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Hsu discusses 'regulatory perimeter'

Yesterday, Acting Comptroller of the Currency Michael J. Hsu discussed clarifying and modernizing the bank regulatory perimeter at the American Fintech Council’s Fintech Policy Summit 2021. He described recent trends toward digitalization of banking and financial innovation, which have been accelerated by the COVID-19 pandemic. Several years of projected growth in digitalization took place in a matter of quarters. For instance, digital payments transactions increased by 27 percent, from $4.1 trillion to $5.2 trillion, from 2019 to 2020. Similarly, the total market value of cryptocurrencies has grown to approximately $2.5 trillion from $200 billion in 2019. Consumers and businesses experienced greater convenience, expanded capabilities, and an increase in opportunities, all as a result of financial innovation.

However, said Hsu, "these trends are being driven by firms that are not subject to bank rules and do not have the same controls as banks. In regulatory-speak, they sit outside of the so-called bank regulatory perimeter. The full implications of this will likely only become apparent over time. While the convenience and benefits of rapid innovation can be enjoyed immediately, the risks and harms to consumers and businesses of engaging in financial activities with fewer controls tend to emerge only later. He pointed to the apparent success of fintech companies in facilitating expanded access to PPP loans, and recent evidence of higher rates of customer dissatisfaction and of fraud with fintech-facilitated PPP loans versus those run through traditional banks. He also described the rapid growth in users and total market value in the cryptocurrency space, matched by growth in cryptocurrency scams and consumer complaints. He said "'Move fast and break things' is a common mantra in tech. In the financial services context, it is important to remember that those 'things' are people and their money."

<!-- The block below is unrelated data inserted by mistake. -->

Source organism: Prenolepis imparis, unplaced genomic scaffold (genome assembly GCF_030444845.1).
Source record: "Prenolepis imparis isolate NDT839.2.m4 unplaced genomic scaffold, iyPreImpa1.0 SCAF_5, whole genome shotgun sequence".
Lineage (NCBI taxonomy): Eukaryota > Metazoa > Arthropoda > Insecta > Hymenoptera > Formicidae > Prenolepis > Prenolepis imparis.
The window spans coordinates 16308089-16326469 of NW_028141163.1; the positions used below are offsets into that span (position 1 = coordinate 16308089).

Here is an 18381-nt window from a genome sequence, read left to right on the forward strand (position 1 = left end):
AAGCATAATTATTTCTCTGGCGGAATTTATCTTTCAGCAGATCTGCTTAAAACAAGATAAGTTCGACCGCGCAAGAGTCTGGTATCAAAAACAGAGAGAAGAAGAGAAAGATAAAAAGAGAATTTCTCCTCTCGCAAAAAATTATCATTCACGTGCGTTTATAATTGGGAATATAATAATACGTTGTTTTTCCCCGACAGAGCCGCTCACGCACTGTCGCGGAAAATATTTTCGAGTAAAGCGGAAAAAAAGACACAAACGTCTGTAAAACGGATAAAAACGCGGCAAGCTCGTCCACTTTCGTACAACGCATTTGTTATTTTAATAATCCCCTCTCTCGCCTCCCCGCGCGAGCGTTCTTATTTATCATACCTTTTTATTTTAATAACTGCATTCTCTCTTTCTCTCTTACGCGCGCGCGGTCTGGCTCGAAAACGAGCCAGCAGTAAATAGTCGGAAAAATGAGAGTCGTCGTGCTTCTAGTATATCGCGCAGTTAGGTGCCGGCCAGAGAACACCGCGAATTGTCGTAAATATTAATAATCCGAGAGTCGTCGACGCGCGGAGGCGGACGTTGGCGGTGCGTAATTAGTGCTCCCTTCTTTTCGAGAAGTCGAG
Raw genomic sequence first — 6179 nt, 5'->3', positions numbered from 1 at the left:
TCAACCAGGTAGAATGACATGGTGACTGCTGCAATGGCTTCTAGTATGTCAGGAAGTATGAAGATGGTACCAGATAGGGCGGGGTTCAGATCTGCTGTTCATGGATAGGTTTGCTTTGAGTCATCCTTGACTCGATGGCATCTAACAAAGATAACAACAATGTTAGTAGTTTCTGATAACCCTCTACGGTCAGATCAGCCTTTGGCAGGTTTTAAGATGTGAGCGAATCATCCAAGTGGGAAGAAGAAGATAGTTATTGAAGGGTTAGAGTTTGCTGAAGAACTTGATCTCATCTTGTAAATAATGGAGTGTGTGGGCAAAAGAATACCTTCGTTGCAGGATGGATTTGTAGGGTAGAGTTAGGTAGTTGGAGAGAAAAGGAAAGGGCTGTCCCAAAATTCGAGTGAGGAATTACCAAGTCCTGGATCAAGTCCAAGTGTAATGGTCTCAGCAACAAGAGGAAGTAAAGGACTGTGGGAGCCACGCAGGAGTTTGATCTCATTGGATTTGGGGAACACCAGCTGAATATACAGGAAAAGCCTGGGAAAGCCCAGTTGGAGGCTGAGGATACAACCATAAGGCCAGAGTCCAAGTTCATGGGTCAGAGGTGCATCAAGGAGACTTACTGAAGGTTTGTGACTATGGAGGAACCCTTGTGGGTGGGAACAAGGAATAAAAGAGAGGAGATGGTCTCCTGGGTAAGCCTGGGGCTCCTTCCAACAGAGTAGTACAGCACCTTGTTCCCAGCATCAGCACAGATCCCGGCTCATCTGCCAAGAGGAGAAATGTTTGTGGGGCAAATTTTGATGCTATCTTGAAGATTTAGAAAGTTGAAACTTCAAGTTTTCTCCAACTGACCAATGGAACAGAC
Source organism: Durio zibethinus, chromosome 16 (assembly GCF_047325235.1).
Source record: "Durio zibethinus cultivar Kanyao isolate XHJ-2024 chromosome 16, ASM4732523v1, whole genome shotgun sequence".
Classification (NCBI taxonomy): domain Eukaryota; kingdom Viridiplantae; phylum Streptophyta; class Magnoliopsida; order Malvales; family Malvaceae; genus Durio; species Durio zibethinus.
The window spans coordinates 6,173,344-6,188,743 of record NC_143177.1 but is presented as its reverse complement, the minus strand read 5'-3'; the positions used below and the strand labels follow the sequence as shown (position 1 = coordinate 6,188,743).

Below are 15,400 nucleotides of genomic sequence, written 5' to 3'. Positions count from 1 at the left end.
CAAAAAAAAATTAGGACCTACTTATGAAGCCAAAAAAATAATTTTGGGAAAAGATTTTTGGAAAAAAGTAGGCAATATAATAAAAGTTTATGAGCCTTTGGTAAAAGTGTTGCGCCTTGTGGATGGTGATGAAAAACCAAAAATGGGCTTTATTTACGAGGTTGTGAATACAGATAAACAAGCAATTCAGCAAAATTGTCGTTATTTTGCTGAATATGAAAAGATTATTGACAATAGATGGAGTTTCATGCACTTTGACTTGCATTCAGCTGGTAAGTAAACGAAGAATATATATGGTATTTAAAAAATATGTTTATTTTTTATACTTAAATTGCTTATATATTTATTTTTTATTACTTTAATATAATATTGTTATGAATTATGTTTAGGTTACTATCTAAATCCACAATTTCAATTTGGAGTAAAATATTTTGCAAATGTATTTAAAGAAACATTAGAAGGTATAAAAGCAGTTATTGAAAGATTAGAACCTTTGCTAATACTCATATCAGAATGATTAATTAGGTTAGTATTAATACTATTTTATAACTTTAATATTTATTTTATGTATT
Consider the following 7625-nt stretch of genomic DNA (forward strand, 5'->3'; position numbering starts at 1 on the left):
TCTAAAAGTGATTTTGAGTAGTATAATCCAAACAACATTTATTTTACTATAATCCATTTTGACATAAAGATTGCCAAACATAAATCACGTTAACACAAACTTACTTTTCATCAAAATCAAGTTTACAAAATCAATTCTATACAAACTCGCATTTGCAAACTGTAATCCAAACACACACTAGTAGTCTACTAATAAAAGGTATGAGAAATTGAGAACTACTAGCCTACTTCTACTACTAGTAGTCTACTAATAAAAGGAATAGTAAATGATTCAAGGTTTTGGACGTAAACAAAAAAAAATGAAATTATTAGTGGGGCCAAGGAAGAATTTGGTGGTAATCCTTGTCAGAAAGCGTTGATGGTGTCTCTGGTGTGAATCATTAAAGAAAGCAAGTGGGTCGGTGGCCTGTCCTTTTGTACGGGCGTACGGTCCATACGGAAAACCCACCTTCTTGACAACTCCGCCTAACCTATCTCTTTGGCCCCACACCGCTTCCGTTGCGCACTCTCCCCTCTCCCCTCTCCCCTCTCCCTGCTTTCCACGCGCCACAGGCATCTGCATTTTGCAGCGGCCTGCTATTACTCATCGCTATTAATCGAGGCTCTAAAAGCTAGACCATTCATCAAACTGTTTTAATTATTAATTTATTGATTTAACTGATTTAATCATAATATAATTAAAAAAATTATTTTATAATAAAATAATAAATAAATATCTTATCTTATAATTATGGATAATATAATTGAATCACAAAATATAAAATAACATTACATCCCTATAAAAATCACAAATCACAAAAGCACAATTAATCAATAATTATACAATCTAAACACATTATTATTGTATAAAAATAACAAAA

Hsu added, "Increasingly, the three cornerstones of banking—taking deposits, making loans, and facilitating payments—are being reassembled functionally and digitally outside of the bank regulatory perimeter by certain firms... [and] these 'synthetic banking providers' (SBPs) operate out of the reach of bank regulators and free of bank rules, such as capital requirements, bank consumer protection laws, and the Community Reinvestment Act. History and research warn us that unregulated banking ends badly. Indeed, the origins of the OCC, Federal Reserve, and FDIC, as well as of many state banking agencies, can be traced back to financial panics and destabilizing runs resulting from unregulated or poorly regulated banking."

Hsu then suggested "we need to remove the disparity between the rights and responsibilities of banks and those of synthetic banking providers by holding SBPs to banking standards."

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